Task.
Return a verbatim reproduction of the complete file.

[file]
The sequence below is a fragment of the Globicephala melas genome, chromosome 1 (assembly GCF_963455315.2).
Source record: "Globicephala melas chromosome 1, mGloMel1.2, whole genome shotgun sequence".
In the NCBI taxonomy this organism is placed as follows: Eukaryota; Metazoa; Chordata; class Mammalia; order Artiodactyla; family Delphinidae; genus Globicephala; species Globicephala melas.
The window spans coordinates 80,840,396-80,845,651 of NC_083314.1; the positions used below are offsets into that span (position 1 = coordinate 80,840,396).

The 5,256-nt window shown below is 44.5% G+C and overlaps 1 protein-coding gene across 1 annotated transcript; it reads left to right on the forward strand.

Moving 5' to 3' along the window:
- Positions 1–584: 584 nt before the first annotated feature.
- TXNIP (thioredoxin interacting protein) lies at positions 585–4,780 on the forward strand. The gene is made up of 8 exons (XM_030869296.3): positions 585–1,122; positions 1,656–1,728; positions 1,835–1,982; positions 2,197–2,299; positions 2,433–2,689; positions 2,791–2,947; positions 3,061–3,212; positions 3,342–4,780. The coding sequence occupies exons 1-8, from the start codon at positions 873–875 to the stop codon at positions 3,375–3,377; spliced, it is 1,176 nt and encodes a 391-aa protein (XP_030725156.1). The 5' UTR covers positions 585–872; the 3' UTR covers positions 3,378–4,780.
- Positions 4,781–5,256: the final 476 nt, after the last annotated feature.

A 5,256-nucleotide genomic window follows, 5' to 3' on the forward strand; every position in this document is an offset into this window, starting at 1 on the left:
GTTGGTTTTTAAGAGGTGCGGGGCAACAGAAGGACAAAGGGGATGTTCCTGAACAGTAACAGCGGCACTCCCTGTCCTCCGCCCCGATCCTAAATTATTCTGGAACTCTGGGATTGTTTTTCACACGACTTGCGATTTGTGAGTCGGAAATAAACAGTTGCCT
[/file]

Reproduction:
The sequence below is a fragment of the Globicephala melas genome, chromosome 1 (assembly GCF_963455315.2).
Source record: "Globicephala melas chromosome 1, mGloMel1.2, whole genome shotgun sequence".
In the NCBI taxonomy this organism is placed as follows: Eukaryota; Metazoa; Chordata; class Mammalia; order Artiodactyla; family Delphinidae; genus Globicephala; species Globicephala melas.
The window spans coordinates 80,840,396-80,845,651 of NC_083314.1; the positions used below are offsets into that span (position 1 = coordinate 80,840,396).

The 5,256-nt window shown below is 44.5% G+C and overlaps 1 protein-coding gene across 1 annotated transcript; it reads left to right on the forward strand.

Moving 5' to 3' along the window:
- Positions 1–584: 584 nt before the first annotated feature.
- TXNIP (thioredoxin interacting protein) lies at positions 585–4,780 on the forward strand. The gene is made up of 8 exons (XM_030869296.3): positions 585–1,122; positions 1,656–1,728; positions 1,835–1,982; positions 2,197–2,299; positions 2,433–2,689; positions 2,791–2,947; positions 3,061–3,212; positions 3,342–4,780. The coding sequence occupies exons 1-8, from the start codon at positions 873–875 to the stop codon at positions 3,375–3,377; spliced, it is 1,176 nt and encodes a 391-aa protein (XP_030725156.1). The 5' UTR covers positions 585–872; the 3' UTR covers positions 3,378–4,780.
- Positions 4,781–5,256: the final 476 nt, after the last annotated feature.

A 5,256-nucleotide genomic window follows, 5' to 3' on the forward strand; every position in this document is an offset into this window, starting at 1 on the left:
GTTGGTTTTTAAGAGGTGCGGGGCAACAGAAGGACAAAGGGGATGTTCCTGAACAGTAACAGCGGCACTCCCTGTCCTCCGCCCCGATCCTAAATTATTCTGGAACTCTGGGATTGTTTTTCACACGACTTGCGATTTGTGAGTCGGAAATAAACAGTTGCCT